Yesterday I wrote that it is more like God to give us faith and righteousness than to heal us of our physical ailments. Does this mean we shouldn't pray for God to heal us of our sicknesses? And what about James chapter 5, which says "And the prayer of faith will save the one who is sick"?
First of all, we should certainly pray for the sick. How can we not pray for the sick? If we love and care for people as we should, praying for their sicknesses should be something we can't help ourselves from doing. But I would say that, rather than pray for a miraculous healing, we should be praying that we find the right treatment, find skillful doctors, pray for those doctors who treating our loved ones, pray about the emotional endurance of those who are sick... there are all kinds of things we can pray in regards to sickness. But as I mentioned in yesterday's post, taking away our sicknesses and diseases is not God's plan for this time; the removal of these physical ailments is what we long for when Christ returns. And if it were a reality in this life, where would be our longing? The Bible uses the term "hope" rather than "longing", but it's not "hope" in the sense that we typically use the word "hope" where we often mean "wishful thinking", which is why I use the word "longing". But Romans 8 says this...
For we know that the whole creation has been groaning together in the pains of childbirth until now. And not only the creation, but we ourselves, who have the firstfruits of the Spirit, groan inwardly as we wait eagerly for adoption as sons, the redemption of our bodies. For in this hope we were saved. Now hope that is seen is not hope. For who hopes for what he sees? But if we hope for what we do not see, we wait for it with patience. (Romans 8:22-25)
So "hope", in this sense, is a longing for the things we "wait eagerly" for, and for what we "wait for with patience". Things like sickness are supposed to be a present reality, keeping that longing alive. And of course, this comes just after Paul has said "For I consider that the sufferings of this present time are not worth comparing with the glory that is to be revealed to us." We are, in fact, supposed to suffer in this life; and God's purpose for that is for us to maintain faith in the promises of His Word.
But what does James intend when he tells us "the prayer of faith will save the one who is sick"? The first thing we need to recognize is that sometimes God uses sickness as a disciplinary measure. That is to say that sometimes, if we are disobedient towards God, He may cause us to become ill. We have an example of this in 1 Corinthians 11...
Let a person examine himself, then, and so eat of the bread and drink of the cup. For anyone who eats and drinks without discerning the body eats and drinks judgment on himself. That is why many of you are weak and ill, and some have died. (1 Corinthians 11:28-30)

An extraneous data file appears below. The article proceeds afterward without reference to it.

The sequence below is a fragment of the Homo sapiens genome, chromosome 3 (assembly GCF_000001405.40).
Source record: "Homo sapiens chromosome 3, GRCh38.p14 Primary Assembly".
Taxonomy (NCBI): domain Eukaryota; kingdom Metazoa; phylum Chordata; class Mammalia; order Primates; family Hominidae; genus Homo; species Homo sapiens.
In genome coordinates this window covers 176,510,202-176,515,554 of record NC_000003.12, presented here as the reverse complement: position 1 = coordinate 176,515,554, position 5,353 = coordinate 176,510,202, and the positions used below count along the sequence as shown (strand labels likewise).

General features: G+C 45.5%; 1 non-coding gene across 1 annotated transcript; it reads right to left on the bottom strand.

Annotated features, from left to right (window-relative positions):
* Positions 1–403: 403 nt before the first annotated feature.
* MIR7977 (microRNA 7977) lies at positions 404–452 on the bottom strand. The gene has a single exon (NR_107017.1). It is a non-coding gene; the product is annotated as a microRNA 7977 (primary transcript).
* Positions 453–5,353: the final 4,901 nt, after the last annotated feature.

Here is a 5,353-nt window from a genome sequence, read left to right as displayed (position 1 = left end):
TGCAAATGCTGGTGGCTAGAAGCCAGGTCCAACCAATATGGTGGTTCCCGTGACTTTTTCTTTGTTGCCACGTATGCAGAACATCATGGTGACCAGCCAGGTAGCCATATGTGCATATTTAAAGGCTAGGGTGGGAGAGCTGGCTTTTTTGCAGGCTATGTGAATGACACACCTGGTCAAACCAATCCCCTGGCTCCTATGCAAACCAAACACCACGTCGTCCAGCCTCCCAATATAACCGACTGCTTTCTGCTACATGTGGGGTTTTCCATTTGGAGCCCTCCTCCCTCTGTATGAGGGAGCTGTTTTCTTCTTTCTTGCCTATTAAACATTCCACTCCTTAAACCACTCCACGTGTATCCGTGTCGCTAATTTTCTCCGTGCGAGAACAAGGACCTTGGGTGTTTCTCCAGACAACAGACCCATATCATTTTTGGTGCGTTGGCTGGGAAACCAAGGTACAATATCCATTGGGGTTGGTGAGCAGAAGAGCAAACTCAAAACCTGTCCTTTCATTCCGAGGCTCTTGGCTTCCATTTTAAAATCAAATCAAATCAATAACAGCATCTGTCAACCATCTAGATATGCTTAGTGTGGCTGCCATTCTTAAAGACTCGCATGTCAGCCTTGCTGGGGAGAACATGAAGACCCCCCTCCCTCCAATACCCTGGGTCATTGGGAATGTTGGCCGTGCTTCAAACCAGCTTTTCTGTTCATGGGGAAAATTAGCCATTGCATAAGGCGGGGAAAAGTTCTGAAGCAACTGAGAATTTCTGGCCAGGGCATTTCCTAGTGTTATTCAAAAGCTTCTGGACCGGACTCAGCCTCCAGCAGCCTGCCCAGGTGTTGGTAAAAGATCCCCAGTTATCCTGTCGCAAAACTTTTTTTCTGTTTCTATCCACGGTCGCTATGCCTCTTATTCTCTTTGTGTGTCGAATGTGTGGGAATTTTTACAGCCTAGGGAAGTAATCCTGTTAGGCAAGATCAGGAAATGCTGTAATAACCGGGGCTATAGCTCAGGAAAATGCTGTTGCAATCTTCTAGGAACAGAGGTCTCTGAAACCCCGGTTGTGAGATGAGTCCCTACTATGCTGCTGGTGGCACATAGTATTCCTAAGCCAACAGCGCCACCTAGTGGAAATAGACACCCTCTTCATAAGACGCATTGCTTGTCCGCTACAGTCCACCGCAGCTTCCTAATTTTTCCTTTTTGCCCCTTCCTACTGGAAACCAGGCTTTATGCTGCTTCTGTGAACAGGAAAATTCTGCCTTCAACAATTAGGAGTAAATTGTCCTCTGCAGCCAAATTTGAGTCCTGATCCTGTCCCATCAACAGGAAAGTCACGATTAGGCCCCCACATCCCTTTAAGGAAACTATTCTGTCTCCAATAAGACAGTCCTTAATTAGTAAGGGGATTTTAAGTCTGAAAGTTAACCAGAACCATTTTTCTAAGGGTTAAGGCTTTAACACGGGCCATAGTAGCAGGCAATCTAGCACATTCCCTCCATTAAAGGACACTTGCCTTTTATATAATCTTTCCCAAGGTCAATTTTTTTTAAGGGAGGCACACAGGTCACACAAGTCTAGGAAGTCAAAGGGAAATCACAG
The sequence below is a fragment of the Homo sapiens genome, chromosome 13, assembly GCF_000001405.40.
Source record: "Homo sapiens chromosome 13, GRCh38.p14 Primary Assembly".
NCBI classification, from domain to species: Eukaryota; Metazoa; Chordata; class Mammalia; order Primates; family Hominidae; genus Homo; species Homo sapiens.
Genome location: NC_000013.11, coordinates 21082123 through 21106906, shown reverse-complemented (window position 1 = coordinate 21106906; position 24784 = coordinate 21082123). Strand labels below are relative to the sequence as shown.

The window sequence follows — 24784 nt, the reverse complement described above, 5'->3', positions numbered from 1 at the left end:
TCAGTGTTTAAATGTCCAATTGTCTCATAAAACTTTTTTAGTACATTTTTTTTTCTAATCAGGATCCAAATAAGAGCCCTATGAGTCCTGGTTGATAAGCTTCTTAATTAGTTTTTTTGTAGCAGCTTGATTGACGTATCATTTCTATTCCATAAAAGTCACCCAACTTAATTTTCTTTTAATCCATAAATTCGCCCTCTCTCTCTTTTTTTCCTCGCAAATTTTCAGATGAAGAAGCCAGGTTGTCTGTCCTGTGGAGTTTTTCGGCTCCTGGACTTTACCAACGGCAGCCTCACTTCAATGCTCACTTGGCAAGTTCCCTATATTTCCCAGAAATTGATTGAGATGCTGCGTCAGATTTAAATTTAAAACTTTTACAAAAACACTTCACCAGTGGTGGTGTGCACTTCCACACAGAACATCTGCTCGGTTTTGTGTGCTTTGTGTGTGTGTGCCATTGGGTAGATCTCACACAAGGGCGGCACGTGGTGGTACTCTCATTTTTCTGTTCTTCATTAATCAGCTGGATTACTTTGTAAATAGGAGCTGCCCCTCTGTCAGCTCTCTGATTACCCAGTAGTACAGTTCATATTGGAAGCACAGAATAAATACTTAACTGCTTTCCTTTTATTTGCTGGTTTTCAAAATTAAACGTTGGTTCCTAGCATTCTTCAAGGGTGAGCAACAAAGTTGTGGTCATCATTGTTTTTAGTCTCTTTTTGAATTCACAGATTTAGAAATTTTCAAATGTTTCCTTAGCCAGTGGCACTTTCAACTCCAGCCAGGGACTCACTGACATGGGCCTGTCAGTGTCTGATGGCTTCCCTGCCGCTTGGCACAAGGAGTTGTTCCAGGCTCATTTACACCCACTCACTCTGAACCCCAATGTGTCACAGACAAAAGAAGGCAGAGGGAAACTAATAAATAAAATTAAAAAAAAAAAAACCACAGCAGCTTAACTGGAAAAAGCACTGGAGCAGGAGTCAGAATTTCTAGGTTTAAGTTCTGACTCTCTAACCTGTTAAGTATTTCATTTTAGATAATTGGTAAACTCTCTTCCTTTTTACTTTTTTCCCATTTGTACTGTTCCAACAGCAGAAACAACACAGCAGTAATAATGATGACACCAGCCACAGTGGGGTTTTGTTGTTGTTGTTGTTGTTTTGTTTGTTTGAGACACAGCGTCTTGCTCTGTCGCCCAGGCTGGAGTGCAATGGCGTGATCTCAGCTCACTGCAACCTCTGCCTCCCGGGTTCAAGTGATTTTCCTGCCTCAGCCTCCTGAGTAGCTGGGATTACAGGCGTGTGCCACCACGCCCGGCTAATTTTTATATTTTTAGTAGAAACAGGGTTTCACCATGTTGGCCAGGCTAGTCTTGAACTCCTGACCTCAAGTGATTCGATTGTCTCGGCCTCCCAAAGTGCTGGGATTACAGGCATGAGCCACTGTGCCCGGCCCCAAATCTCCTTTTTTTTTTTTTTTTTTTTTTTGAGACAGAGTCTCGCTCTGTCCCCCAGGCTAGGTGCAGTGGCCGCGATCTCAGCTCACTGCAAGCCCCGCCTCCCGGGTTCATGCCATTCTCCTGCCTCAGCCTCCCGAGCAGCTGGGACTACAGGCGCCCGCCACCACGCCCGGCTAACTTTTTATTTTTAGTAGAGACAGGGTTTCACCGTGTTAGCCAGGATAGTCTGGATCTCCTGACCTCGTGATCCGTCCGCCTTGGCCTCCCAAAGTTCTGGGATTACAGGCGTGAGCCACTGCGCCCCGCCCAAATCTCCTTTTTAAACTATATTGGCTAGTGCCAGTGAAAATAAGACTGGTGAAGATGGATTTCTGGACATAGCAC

In the Corinthian's case, they were not behaving as they ought in regards to the Communion. Not all sickness is a result of sin, though. In John 9 the disciples ask Jesus about a blind man, asking who's sin caused this man to be born blind. But Jesus essentially tells them that the man's blindness was not the result of anyone's specific sin at all. But in the case of James chapter 5, I believe he is speaking of those who are sick because they're being disciplined by God. James is calling his readers to sincere repentance. James has been speaking to them throughout the book of their various sinful ways, and his assumption, then, is that some of them will be sick as a result of their sinful ways. James is saying that it's time to repent, and that sickness which God has given them in order to bring them to repentance, will be taken away. Let's look at the passage in this light...
And the prayer of faith will save the one who is sick, and the Lord will raise him up. And if he has committed sins, he will be forgiven. Therefore, confess your sins to one another and pray for one another, that you may be healed. The prayer of a righteous person has great power as it is working. Elijah was a man with a nature like ours, and he prayed fervently that it might not rain, and for three years and six months it did not rain on the earth. Then he prayed again, and heaven gave rain, and the earth bore its fruit. My brothers, if anyone among you wanders from the truth and someone brings him back, let him know that whoever brings back a sinner from his wandering will save his soul from death and will cover a multitude of sins. (James 5:15-20)
We can see here that James is speaking more about confession of sins ("that you may be healed") than simply about healing of any kind of sickness at all. James also uses the illustration of Elijah where, in 1 Kings 17-18, God (through Elijah) brings a drought upon Israel as judgment for their sin of idolatry. After the idolaters are dealt with, God (through Elijah) takes away the drought. So likewise, God does sometimes inflict us with sickness because of our sins. But if we deal with that sin through repentance, the sickness can be taken away. Is this a common thing? That, I don't know. But examining ourselves to see whether there's sinfulness in our lives is something we should be doing continually, regardless.
But if we judged ourselves truly, we would not be judged. But when we are judged by the Lord, we are disciplined so that we may not be condemned along with the world. (1 Corinthians 11:31-32)